RPC, bridge between server and client

When developing web application, most of the time people split to do server and client side code. Server side has the backend logic and all the beautiful algorithms, and client side has the UI, rendering objects to the user. One of the biggest problem I find is that usually server code is written in Java or Python, but client side code is in Javascript, php, or dart, etc. How do we make codes in two or more languages, living in different machines, talk to each other?


When talking about server/client communication methods, two main approaches come to mind quickly: HTTP and RPC. HTTP has been such a widely used and one of the most fundamental part of networking, that it needs little introduction, but what I want to cover today is RPC, short for Remote Procedure Call. Before I go into the detail, you might wonder: isn’t HTTP enough? Why would we need a second paradigm for server/client communication?

As it turns out, to some particular applications RPC serves better than HTTP. It offers far more languages integration, which leaves some applications no choice but to use RPC. Also, one aspect of RPC that gets a lot of critics is its tight coupling. Client side code must provide the exact type of arguments, in the correct order for the call to be made. Although one could argue that having such coupling makes clients valuable to breakages, I feel like the these calls are specifically designed for certain purposes, and it is reasonable for the client program to know some grounds about the call before making one. For more discussion on this topic, checkout Api Handyman’s post and this post. Nevertheless, knowing about RPC won’t do any harm to you as a developer, so I decided to give you a rough introduction anyway.


First of all, before we go into too much detail, I’d like to explain what exactly constitutes RPC first. When trying to understand this, you can really not think about the remote bit first, since that just blurs things right from the start. Imagine your client Dart code wants to talk to Java backend and get a result from some user inputs. At the top level, what you want to do is to bundle the front end data as a Request, send it off to some method, which returns the Response to the front end to be displayed. RPC is really just like that, only that the backend call is remote, in other words the server code must be reached through a network.

What makes this all possible is a layer between the front end and backend, called a message stub. What this does is to receive and send out request and response messages between server and client. On the two endpoints, it looks like all method calls and message passing are local, but it is really the logic of the stub that takes care of all these. Inside Google, this layer is coincidentally called “Stubby”.

The following picture illustrates a life cycle of a typical messaging from and back to the client, credited to Dave Marshall:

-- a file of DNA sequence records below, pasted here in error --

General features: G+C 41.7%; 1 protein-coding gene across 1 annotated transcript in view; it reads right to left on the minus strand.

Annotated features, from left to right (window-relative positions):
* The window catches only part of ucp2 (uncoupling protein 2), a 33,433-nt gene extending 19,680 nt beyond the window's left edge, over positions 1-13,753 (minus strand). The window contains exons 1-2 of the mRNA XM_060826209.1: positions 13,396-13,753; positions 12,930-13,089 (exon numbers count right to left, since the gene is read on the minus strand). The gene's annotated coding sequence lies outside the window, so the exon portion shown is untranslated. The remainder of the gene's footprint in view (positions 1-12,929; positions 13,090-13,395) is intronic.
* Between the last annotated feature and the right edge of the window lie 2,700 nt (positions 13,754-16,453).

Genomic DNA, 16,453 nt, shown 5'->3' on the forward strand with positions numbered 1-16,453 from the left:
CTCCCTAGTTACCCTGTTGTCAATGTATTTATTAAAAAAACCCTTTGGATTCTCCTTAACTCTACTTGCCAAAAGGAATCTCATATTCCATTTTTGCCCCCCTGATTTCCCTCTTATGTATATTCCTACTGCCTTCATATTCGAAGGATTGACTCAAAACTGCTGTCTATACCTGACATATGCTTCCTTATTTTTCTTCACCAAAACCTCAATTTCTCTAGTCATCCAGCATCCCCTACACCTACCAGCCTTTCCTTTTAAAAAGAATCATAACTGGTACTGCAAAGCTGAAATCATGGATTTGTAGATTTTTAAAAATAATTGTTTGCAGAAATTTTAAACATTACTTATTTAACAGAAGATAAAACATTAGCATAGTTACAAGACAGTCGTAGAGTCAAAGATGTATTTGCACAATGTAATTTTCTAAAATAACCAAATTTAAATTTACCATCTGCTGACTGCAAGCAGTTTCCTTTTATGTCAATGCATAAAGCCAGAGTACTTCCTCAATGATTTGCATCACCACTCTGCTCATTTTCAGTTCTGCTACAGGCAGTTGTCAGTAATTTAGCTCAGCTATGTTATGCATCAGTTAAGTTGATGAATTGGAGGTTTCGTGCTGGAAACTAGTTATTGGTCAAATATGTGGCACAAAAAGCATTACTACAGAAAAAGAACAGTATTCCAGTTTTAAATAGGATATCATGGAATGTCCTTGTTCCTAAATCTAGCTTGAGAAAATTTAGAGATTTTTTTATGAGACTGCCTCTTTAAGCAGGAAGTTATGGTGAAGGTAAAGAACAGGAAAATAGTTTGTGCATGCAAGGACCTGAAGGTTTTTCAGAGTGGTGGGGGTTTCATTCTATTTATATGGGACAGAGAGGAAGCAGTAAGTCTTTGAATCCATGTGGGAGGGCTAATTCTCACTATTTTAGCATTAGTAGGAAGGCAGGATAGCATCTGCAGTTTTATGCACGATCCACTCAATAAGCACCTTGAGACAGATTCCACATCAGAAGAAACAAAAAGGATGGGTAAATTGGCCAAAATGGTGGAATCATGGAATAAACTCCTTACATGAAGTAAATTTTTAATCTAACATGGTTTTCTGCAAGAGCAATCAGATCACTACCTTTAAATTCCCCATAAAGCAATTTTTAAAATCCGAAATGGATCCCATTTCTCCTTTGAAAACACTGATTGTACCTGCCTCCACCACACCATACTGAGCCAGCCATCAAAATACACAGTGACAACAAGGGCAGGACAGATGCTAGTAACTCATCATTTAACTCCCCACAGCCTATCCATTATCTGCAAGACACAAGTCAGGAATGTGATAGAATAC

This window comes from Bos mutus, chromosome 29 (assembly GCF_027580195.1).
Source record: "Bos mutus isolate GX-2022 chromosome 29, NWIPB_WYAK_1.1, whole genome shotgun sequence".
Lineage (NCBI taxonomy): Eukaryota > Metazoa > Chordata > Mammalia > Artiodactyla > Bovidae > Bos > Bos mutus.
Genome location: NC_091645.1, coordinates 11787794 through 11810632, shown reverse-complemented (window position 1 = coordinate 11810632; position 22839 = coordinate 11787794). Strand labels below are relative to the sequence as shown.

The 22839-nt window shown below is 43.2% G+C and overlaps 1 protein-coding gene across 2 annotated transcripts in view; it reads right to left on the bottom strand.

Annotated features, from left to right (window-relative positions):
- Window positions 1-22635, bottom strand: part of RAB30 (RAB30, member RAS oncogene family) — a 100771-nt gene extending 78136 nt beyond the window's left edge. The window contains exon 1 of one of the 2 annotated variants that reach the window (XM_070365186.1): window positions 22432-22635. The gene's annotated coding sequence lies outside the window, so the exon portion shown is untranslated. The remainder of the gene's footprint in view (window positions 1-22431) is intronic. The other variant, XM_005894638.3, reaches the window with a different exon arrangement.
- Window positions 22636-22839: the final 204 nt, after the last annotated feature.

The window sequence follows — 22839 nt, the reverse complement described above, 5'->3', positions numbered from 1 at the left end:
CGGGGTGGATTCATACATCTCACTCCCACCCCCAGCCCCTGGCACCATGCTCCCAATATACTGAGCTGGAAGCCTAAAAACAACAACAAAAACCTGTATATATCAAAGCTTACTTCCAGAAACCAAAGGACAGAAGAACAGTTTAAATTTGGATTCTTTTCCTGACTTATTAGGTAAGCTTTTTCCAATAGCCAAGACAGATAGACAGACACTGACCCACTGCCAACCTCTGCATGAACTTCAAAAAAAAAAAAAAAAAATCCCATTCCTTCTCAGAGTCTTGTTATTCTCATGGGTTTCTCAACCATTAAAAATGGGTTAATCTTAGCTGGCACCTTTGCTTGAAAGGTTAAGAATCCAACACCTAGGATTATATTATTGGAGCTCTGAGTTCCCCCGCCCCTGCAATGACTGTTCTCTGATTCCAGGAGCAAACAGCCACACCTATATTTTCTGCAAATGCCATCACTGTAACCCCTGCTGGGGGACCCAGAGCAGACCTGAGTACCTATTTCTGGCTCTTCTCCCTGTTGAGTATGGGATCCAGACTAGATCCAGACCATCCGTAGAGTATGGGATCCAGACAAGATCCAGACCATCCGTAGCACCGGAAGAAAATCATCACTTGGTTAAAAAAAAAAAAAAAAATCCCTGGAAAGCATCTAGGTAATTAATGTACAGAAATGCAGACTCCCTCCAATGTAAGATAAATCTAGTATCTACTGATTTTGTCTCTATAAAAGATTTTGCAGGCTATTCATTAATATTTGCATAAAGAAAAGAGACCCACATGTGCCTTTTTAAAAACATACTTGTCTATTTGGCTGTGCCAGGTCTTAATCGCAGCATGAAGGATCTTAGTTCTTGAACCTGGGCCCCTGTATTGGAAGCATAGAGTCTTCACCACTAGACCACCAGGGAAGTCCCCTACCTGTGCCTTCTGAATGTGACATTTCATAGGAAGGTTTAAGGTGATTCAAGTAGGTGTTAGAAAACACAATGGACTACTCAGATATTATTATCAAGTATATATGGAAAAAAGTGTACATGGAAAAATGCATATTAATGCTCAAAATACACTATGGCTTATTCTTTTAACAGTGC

I recommend thoroughly read through this page to get a solid understanding about RPC.

One thing to consider is the message format between server and client. Obviously we can’t use native objects because they are definitively not compatible. One option is JSON, but that way it is basically not much different from HTTP. What’s used in Google, and now many other companies and businesses is Protocol Buffer a serializible  cross-language, cross-platform messaging language to wrap data. Internally, this works with stubby and various programming language seamlessly. There’s also a framework from Apache called Thrift that does similar jobs.


So how does everything I wrote above relate to you? Well, if you are thinking of developing a web application with a fairly complicated back end logic, you might want to forget the idea of translating it to whatever front end dev language and embrace RPC or HTTP, because it keeps things separate, easy to add features in the future, and overall very much more organized. If you are already using some sort of RPC paradigm for your work, I hope this post gives you a deeper understanding about it. Personally, when I started using RPC calls for work, it all looks like black magic to me, and I didn’t quite understand the mechanism. This is largely I want to write this post, so that you, and me, could have a firmer gasp of this subject.

A little ending remark

It has been a month or so since I started this blog, I am truly ecstatic and grateful for everyone who has read these post. This week is practically my last week of work, and a week later I am going back to school. So I would like to know if you guys like this style of blogging, with a wide range and relatively less depth, or a deep dive into one technology(e.g. dart) particularly? Please let me know in the comment section.

Also, because I am moving across the country next weekend, I am afraid I won’t be able to write a post. I am truly sorry for this arrangement, and I will keep the posts coming regularly as soon as I settle down in my new flat.

Till next time, hope you all have a nice day!

Nick Wu

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